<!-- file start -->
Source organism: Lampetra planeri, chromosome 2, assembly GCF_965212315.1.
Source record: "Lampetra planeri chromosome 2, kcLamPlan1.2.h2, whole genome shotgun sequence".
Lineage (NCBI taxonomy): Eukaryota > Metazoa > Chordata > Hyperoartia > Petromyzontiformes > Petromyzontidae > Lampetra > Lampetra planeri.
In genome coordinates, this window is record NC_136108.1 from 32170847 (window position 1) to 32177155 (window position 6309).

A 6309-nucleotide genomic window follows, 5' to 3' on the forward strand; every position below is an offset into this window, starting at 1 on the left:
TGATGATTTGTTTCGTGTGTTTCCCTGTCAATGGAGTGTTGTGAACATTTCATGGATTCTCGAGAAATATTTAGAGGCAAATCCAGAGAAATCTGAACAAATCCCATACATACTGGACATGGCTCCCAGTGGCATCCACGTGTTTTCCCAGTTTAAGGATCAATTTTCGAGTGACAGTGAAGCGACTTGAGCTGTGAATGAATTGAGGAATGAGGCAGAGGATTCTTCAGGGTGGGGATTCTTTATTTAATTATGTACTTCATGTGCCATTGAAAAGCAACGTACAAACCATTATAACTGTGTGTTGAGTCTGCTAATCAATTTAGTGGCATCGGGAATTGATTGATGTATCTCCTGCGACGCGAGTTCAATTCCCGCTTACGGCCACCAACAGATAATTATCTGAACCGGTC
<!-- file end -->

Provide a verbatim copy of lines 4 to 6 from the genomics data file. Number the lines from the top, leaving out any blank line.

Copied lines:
In genome coordinates, this window is record NC_136108.1 from 32170847 (window position 1) to 32177155 (window position 6309).

A 6309-nucleotide genomic window follows, 5' to 3' on the forward strand; every position below is an offset into this window, starting at 1 on the left:
TGATGATTTGTTTCGTGTGTTTCCCTGTCAATGGAGTGTTGTGAACATTTCATGGATTCTCGAGAAATATTTAGAGGCAAATCCAGAGAAATCTGAACAAATCCCATACATACTGGACATGGCTCCCAGTGGCATCCACGTGTTTTCCCAGTTTAAGGATCAATTTTCGAGTGACAGTGAAGCGACTTGAGCTGTGAATGAATTGAGGAATGAGGCAGAGGATTCTTCAGGGTGGGGATTCTTTATTTAATTATGTACTTCATGTGCCATTGAAAAGCAACGTACAAACCATTATAACTGTGTGTTGAGTCTGCTAATCAATTTAGTGGCATCGGGAATTGATTGATGTATCTCCTGCGACGCGAGTTCAATTCCCGCTTACGGCCACCAACAGATAATTATCTGAACCGGTC